I've been thinking a lot lately about how we improve some of the structural issues with NYC as an entrepreneurial center/startup hub. It got me thinking of the debate around Nature vs Nurture regarding entrepreneurship. Here's some thoughts…
Some people are born entrepreneurs. They don't like rules. They don't like constraints. And they are able to combine that disdain for the status quo with a productive creativity. But it's not a binary either/or kind of thing. It's a trait that a lot of people have on some level, and the strength of its expression exists on a spectrum. I'll call this the Entrepreneurial trait "E"
Being an entrepreneur is not the same as starting a company. Business entrepreneurs are only one kind of entrepreneur, and sometimes starting a business (under certain conditions) doesn't require you to be very entrepreneurial. The more the environment discourages starting companies, the more entrepreneurial you have to be to start a company. Conversely, the more the environment encourages starting companies, the less entrepreneurial you have to be to start a company. I'll call this the Business Propensity co-efficient "b"
Propensity to Start a Company = E*b
My Dad's Story
My father has entrepreneur DNA in spades. And if not inborn, then the mould was caste at an early age. He was born in a one-room adobe house in the New Mexico desert in 1929. His father had died a few months before, and his mother, age 19, a kind and caring woman, possessed a high school diploma and not much else. From day one, as is custom in latin households for the eldest male, he assumed the mantle of "man of the house."
When he was 6, my father was displaced as man of the house by a coal miner named Cunningham, who married my grandma. Cunningham would get drunk and beat her. In the winter of 1935, my father, my grandma and his newborn sister Dorothy escaped. My pa' was once again man of the house.
When he was 12, he started working in a logging camp. When he was 14, despite being an awkward, skinny twerp, he started laying railroad tracks. The railroad foreman laughed at him when he showed up, told him he wouldn't last a day. His hands bled. He lasted.
When he was 16, he announced to my grandma that he was moving to Los Angeles, that their little town in the desert was too small for him, that he needed to escape "the chains" that had been placed on his brain, that he had ambition that could not be met in Tularosa, New Mexico. And so they packed up and left. Their new home: a federal housing project in East LA.
One thing you gotta understand about my dad (I'll get back to how this fits into the big picture in a sec) is that back in the day, he was angry. He was fatherless and brown and poor in a world where all the rich people were white––and something inside of him was deeply pissed off. This anger drove him, it compelled him to break the chains, to overcome the pain, to bleed, to do whatever the fuck it took to get what he wanted.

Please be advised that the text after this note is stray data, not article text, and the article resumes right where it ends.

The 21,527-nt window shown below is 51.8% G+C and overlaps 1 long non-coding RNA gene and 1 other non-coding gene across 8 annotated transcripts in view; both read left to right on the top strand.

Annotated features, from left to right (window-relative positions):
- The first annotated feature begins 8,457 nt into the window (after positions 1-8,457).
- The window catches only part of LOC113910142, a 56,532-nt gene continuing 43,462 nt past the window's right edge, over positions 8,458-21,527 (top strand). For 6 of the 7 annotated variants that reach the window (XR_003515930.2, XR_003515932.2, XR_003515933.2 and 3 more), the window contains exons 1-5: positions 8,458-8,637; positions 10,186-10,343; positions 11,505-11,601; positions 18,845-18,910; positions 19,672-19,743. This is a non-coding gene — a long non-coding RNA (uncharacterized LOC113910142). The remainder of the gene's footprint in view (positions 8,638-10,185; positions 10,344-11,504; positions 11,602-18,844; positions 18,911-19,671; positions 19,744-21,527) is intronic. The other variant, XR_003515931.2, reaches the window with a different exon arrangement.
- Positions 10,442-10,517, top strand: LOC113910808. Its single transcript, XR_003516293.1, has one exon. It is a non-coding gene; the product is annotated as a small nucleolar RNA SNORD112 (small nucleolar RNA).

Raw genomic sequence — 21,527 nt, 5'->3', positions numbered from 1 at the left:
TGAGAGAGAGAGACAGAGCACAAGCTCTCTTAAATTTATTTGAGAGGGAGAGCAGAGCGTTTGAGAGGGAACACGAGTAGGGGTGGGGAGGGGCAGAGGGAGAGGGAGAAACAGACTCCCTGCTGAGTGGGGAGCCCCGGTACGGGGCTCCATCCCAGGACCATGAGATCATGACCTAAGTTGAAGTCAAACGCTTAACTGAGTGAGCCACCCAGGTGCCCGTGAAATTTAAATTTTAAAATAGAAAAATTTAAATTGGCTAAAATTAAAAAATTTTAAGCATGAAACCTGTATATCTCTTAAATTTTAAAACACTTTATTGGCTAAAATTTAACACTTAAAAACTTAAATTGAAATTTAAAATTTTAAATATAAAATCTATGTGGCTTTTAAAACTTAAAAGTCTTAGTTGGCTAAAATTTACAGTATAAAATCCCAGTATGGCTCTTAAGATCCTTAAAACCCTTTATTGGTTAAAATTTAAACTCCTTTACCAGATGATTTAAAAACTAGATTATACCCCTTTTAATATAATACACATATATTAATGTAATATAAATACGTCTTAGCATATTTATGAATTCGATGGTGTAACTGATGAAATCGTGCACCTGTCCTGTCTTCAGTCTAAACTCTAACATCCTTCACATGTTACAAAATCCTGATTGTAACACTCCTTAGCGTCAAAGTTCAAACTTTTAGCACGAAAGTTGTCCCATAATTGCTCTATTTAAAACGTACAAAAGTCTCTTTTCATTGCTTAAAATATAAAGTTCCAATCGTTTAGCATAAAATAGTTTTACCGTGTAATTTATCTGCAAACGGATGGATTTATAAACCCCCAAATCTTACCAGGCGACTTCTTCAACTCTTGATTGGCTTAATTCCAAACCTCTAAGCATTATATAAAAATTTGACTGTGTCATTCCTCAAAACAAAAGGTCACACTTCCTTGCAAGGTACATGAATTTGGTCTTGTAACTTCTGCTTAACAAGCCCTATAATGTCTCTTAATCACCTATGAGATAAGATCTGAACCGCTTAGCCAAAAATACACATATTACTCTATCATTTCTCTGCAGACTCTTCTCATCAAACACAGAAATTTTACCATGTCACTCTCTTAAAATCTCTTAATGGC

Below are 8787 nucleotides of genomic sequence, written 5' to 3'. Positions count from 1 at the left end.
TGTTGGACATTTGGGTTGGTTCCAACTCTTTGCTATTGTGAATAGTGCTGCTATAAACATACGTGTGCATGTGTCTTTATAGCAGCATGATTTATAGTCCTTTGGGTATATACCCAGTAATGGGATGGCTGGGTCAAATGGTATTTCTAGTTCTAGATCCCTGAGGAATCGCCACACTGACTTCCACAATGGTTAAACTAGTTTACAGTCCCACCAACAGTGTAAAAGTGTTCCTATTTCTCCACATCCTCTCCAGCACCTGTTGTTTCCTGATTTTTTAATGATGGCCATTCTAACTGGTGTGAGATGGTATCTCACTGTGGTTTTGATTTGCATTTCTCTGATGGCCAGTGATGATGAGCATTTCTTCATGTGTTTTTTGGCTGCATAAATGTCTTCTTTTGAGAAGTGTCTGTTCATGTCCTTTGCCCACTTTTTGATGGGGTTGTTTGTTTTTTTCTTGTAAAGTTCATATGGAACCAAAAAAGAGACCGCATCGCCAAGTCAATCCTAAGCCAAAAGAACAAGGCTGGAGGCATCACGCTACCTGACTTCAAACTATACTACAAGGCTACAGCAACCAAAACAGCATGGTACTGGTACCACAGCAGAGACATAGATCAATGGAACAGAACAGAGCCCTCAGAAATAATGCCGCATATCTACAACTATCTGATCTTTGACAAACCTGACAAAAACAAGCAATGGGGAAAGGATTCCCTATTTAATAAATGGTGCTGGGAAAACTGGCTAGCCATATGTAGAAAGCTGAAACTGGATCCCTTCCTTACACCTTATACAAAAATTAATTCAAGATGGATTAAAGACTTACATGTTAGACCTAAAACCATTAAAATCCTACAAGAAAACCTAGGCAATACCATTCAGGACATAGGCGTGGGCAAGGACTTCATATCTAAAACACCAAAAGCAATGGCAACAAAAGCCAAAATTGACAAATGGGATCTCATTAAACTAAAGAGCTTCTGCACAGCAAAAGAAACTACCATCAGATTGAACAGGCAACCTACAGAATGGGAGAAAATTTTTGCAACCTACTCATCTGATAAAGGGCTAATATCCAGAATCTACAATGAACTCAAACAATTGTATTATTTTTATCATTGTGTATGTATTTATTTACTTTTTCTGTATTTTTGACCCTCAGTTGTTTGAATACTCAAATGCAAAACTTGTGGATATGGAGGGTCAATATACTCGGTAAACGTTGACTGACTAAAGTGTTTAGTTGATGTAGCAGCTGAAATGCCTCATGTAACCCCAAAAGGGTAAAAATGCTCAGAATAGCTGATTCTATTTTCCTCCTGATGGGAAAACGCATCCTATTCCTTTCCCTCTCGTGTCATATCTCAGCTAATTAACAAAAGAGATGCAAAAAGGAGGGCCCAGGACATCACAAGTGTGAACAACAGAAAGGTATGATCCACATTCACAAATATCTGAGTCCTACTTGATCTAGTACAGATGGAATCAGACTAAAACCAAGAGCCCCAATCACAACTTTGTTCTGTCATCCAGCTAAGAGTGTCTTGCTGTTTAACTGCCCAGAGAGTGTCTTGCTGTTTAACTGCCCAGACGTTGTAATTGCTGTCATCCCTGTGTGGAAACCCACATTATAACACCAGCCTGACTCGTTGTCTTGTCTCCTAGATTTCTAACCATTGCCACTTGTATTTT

This was a time when you could still call someone a "dirty Mexican" in polite company––back before the days of affirmative action and "diversity initiatives." What he got, he got because he was an entrepreneur. There were no businessmen in my family. My great grandpa had been a cowboy, literally. My grandma was a waitress. A few years after he passed the 20 year mark and––much to his surprise––was still alive, he decided to go to college. First East LA Community College. Then UCLA. Then UCLA grad school. And ultimately, a PhD and a professorship, which he used to start one of the first Chicano Studies departments in the country at East LA College and launch a bunch of other innovative initiatives. To finance this all, he used the GI Bill and worked as a construction worker, laying pipe in the streets.
I tell this story of my father again because I think it's instructive. He clearly had the entrepreneurial DNA that Mark Suster described: Tenacity, Street Smarts, Ability to Pivot, Resiliency, Inspiration, Perspiration, Willingness to Accept Risk, Attention to Detail, Competitiveness, Decisiveness and Integrity. And yet he never started a company.
Me thinks: Starting a company involves more than having entrepreneurial DNA. Education and culture have a HUGE role in the process.
Social Networks & Education
Our educational system does not teach people how to start businesses or even the bare basics of how a business works. If you're starting out like my father did, the process of how you figure out the basics of business is opaque and horribly confusing, especially in a pre-Google world.
The internet is leveling the playing field to some extent, especially in the startup world with the proliferation of high quality blogs that quite literally teach you the ropes (think Mark Suster, Brad Feld, Chris Dixon, Fred Wilson's MBA Mondays, Venture Hacks, etc). But the discovery problem hasn't been entirely solved yet. And nothing beats having a mentor or network of mentors who can answer questions and offer guidance, both intellectual (hello Quora!) and emotional.